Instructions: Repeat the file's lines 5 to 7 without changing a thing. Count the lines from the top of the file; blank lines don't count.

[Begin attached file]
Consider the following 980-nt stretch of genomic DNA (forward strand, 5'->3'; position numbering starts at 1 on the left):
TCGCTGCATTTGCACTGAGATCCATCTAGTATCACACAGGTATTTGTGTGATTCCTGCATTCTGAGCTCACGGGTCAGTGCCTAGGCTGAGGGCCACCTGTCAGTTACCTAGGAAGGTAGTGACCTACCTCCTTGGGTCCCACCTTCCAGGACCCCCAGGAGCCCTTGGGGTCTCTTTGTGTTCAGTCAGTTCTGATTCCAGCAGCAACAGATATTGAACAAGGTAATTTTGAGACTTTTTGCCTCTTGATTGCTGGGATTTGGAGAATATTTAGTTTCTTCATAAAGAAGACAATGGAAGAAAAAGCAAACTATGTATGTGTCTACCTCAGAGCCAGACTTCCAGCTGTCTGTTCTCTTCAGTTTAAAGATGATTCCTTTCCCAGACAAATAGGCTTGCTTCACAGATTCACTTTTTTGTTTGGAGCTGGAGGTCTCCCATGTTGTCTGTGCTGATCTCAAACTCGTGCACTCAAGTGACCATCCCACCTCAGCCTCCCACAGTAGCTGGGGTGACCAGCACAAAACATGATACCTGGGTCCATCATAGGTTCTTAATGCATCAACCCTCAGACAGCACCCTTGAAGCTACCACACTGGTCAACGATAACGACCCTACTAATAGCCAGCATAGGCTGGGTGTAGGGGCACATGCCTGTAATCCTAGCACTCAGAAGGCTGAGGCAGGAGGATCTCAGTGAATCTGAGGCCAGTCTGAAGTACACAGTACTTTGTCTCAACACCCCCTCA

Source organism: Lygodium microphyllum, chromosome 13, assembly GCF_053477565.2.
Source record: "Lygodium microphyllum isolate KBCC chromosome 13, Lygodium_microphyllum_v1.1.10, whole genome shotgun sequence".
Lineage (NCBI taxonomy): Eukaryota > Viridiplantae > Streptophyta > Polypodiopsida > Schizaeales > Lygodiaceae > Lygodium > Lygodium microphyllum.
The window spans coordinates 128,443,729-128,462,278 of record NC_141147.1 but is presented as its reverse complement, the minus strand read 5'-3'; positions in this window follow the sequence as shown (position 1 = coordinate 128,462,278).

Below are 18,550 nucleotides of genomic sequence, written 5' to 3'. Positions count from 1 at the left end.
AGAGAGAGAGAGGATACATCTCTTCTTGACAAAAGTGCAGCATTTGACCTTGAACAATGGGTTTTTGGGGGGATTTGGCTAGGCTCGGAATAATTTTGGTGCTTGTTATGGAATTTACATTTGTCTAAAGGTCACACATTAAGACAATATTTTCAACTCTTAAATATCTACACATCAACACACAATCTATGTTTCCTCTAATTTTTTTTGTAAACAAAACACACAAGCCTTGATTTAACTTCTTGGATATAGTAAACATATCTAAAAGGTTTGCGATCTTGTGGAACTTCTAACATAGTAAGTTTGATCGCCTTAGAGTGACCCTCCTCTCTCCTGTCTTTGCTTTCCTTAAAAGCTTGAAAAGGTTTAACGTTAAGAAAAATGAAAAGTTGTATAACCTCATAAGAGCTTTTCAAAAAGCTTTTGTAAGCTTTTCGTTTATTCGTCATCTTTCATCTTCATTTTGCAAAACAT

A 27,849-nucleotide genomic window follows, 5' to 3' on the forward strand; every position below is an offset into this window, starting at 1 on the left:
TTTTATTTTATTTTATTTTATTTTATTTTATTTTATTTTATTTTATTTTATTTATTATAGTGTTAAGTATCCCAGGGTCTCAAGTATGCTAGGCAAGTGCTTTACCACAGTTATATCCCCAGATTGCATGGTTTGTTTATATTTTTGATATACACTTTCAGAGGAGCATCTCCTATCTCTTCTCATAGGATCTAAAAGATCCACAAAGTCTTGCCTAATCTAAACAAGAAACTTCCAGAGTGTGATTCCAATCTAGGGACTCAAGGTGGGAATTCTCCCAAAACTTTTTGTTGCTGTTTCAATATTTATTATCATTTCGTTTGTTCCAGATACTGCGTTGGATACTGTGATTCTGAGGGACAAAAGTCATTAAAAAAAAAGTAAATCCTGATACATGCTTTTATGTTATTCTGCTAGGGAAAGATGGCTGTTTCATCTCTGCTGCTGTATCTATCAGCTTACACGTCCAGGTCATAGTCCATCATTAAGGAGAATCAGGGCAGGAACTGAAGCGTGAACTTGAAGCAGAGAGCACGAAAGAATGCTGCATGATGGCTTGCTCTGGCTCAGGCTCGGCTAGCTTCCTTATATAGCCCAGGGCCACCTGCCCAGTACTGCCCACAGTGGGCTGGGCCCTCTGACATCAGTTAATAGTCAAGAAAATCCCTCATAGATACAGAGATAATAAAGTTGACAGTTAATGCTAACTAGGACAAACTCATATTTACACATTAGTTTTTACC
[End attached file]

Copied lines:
Lineage (NCBI taxonomy): Eukaryota > Viridiplantae > Streptophyta > Polypodiopsida > Schizaeales > Lygodiaceae > Lygodium > Lygodium microphyllum.
The window spans coordinates 128,443,729-128,462,278 of record NC_141147.1 but is presented as its reverse complement, the minus strand read 5'-3'; positions in this window follow the sequence as shown (position 1 = coordinate 128,462,278).

Below are 18,550 nucleotides of genomic sequence, written 5' to 3'. Positions count from 1 at the left end.